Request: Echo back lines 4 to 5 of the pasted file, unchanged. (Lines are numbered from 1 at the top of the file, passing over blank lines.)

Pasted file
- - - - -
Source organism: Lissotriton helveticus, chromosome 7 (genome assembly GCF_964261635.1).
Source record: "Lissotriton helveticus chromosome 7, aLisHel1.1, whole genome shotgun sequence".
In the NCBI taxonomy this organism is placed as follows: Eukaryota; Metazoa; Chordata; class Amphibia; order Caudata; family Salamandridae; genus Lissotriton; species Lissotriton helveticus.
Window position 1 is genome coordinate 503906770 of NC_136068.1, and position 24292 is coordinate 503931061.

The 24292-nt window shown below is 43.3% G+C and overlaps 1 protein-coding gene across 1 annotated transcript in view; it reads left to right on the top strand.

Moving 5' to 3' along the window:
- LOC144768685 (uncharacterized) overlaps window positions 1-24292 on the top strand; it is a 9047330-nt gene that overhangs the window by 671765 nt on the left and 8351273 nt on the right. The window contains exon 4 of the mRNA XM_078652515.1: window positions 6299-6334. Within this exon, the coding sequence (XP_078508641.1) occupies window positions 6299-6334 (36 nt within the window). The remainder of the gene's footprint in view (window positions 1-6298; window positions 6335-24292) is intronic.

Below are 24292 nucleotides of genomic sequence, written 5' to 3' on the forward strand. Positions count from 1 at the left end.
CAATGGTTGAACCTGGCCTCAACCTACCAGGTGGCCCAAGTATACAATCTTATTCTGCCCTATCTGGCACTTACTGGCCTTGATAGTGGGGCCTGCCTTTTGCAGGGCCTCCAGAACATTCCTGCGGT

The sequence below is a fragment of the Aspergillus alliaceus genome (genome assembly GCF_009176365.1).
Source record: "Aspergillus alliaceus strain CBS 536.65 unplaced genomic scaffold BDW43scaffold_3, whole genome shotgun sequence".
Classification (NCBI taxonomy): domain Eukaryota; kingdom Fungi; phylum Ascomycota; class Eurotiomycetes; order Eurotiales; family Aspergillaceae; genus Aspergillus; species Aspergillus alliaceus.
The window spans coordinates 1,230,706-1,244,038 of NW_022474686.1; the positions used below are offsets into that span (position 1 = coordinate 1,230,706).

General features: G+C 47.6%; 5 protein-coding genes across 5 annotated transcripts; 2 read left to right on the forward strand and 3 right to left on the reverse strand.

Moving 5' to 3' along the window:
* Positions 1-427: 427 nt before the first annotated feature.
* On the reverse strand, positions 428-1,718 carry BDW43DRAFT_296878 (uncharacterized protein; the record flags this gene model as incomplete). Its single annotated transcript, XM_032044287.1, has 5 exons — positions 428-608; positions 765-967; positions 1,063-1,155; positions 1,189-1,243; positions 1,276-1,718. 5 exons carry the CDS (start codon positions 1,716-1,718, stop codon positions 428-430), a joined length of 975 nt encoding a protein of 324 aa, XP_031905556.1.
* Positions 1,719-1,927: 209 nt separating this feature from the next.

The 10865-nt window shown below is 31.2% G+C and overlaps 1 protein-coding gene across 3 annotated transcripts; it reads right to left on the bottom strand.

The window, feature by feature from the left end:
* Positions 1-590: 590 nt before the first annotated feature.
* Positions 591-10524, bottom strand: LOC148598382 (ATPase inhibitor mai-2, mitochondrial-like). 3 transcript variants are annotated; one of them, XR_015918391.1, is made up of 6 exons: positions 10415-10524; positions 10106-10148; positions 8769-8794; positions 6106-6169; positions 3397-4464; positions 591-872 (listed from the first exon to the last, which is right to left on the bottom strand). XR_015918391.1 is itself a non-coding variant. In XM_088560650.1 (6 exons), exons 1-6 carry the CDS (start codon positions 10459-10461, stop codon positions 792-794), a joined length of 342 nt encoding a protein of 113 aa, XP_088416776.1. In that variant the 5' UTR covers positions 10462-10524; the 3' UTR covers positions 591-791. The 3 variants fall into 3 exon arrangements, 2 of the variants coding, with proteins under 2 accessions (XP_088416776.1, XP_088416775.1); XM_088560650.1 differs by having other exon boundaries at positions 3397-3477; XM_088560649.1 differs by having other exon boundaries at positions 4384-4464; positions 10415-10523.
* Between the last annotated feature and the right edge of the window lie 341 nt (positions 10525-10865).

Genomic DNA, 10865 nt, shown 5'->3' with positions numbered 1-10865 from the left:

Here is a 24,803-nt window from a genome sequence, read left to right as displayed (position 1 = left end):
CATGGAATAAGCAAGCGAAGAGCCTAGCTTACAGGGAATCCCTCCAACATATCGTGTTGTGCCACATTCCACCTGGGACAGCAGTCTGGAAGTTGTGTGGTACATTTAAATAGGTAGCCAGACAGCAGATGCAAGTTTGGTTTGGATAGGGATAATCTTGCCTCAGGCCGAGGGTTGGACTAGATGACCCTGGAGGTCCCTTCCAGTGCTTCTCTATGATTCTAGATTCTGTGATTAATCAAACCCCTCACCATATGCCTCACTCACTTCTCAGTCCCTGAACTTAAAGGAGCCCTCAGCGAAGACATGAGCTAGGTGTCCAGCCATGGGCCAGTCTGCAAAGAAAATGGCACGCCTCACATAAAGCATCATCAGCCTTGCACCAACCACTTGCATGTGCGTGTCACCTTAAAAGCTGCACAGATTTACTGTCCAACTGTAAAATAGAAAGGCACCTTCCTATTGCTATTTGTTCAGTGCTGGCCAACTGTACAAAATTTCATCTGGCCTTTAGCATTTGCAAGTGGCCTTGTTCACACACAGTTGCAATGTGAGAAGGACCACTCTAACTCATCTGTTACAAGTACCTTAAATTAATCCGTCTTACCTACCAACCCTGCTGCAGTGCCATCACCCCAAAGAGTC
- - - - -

Window position 1 is genome coordinate 503906770 of NC_136068.1, and position 24292 is coordinate 503931061.

The 24292-nt window shown below is 43.3% G+C and overlaps 1 protein-coding gene across 1 annotated transcript in view; it reads left to right on the top strand.